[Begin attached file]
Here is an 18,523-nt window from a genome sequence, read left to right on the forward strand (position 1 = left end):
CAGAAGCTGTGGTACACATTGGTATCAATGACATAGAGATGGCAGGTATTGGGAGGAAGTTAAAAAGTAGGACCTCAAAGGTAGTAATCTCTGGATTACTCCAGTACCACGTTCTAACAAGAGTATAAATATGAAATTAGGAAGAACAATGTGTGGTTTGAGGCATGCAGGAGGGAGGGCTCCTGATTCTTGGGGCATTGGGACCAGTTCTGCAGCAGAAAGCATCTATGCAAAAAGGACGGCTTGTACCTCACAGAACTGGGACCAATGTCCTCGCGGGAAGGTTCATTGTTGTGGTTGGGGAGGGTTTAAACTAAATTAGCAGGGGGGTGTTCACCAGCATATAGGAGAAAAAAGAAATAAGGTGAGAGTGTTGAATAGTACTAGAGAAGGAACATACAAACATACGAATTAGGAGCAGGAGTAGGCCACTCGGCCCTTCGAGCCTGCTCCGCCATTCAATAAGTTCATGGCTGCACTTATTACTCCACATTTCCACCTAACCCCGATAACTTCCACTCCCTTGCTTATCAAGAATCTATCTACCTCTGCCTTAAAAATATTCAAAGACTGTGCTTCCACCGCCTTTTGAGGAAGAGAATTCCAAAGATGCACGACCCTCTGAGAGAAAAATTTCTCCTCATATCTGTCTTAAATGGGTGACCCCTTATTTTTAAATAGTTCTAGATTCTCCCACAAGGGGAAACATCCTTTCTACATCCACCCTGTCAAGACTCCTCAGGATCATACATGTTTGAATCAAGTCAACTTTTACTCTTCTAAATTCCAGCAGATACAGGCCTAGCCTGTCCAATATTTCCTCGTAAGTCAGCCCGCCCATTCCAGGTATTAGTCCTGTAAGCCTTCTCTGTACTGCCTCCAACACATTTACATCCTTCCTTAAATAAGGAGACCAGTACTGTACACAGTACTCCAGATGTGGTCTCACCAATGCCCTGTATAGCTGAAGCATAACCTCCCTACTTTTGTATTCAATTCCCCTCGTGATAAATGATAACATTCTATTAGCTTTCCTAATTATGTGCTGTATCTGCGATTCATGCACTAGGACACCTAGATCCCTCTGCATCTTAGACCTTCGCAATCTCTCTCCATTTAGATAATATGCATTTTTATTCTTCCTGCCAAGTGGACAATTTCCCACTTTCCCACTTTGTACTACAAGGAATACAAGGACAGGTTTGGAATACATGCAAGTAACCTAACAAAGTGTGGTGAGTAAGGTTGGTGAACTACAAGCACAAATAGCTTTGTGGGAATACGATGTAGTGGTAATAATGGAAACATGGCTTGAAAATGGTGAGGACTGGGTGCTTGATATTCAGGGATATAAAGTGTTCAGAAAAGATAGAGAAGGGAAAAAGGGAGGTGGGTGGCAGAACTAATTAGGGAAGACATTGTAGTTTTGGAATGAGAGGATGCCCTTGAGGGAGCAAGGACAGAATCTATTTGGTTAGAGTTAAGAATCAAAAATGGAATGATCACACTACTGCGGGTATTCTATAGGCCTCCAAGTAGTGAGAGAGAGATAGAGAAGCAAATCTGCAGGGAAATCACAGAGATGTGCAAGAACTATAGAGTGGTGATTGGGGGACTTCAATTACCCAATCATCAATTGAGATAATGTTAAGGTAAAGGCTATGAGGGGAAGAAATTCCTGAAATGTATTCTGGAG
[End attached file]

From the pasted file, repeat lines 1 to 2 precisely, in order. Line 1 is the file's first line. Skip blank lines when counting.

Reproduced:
Here is an 18,523-nt window from a genome sequence, read left to right on the forward strand (position 1 = left end):
CAGAAGCTGTGGTACACATTGGTATCAATGACATAGAGATGGCAGGTATTGGGAGGAAGTTAAAAAGTAGGACCTCAAAGGTAGTAATCTCTGGATTACTCCAGTACCACGTTCTAACAAGAGTATAAATATGAAATTAGGAAGAACAATGTGTGGTTTGAGGCATGCAGGAGGGAGGGCTCCTGATTCTTGGGGCATTGGGACCAGTTCTGCAGCAGAAAGCATCTATGCAAAAAGGACGGCTTGTACCTCACAGAACTGGGACCAATGTCCTCGCGGGAAGGTTCATTGTTGTGGTTGGGGAGGGTTTAAACTAAATTAGCAGGGGGGTGTTCACCAGCATATAGGAGAAAAAAGAAATAAGGTGAGAGTGTTGAATAGTACTAGAGAAGGAACATACAAACATACGAATTAGGAGCAGGAGTAGGCCACTCGGCCCTTCGAGCCTGCTCCGCCATTCAATAAGTTCATGGCTGCACTTATTACTCCACATTTCCACCTAACCCCGATAACTTCCACTCCCTTGCTTATCAAGAATCTATCTACCTCTGCCTTAAAAATATTCAAAGACTGTGCTTCCACCGCCTTTTGAGGAAGAGAATTCCAAAGATGCACGACCCTCTGAGAGAAAAATTTCTCCTCATATCTGTCTTAAATGGGTGACCCCTTATTTTTAAATAGTTCTAGATTCTCCCACAAGGGGAAACATCCTTTCTACATCCACCCTGTCAAGACTCCTCAGGATCATACATGTTTGAATCAAGTCAACTTTTACTCTTCTAAATTCCAGCAGATACAGGCCTAGCCTGTCCAATATTTCCTCGTAAGTCAGCCCGCCCATTCCAGGTATTAGTCCTGTAAGCCTTCTCTGTACTGCCTCCAACACATTTACATCCTTCCTTAAATAAGGAGACCAGTACTGTACACAGTACTCCAGATGTGGTCTCACCAATGCCCTGTATAGCTGAAGCATAACCTCCCTACTTTTGTATTCAATTCCCCTCGTGATAAATGATAACATTCTATTAGCTTTCCTAATTATGTGCTGTATCTGCGATTCATGCACTAGGACACCTAGATCCCTCTGCATCTTAGACCTTCGCAATCTCTCTCCATTTAGATAATATGCATTTTTATTCTTCCTGCCAAGTGGACAATTTCCCACTTTCCCACTTTGTACTACAAGGAATACAAGGACAGGTTTGGAATACATGCAAGTAACCTAACAAAGTGTGGTGAGTAAGGTTGGTGAACTACAAGCACAAATAGCTTTGTGGGAATACGATGTAGTGGTAATAATGGAAACATGGCTTGAAAATGGTGAGGACTGGGTGCTTGATATTCAGGGATATAAAGTGTTCAGAAAAGATAGAGAAGGGAAAAAGGGAGGTGGGTGGCAGAACTAATTAGGGAAGACATTGTAGTTTTGGAATGAGAGGATGCCCTTGAGGGAGCAAGGACAGAATCTATTTGGTTAGAGTTAAGAATCAAAAATGGAATGATCACACTACTGCGGGTATTCTATAGGCCTCCAAGTAGTGAGAGAGAGATAGAGAAGCAAATCTGCAGGGAAATCACAGAGATGTGCAAGAACTATAGAGTGGTGATTGGGGGACTTCAATTACCCAATCATCAATTGAGATAATGTTAAGGTAAAGGCTATGAGGGGAAGAAATTCCTGAAATGTATTCTGGAG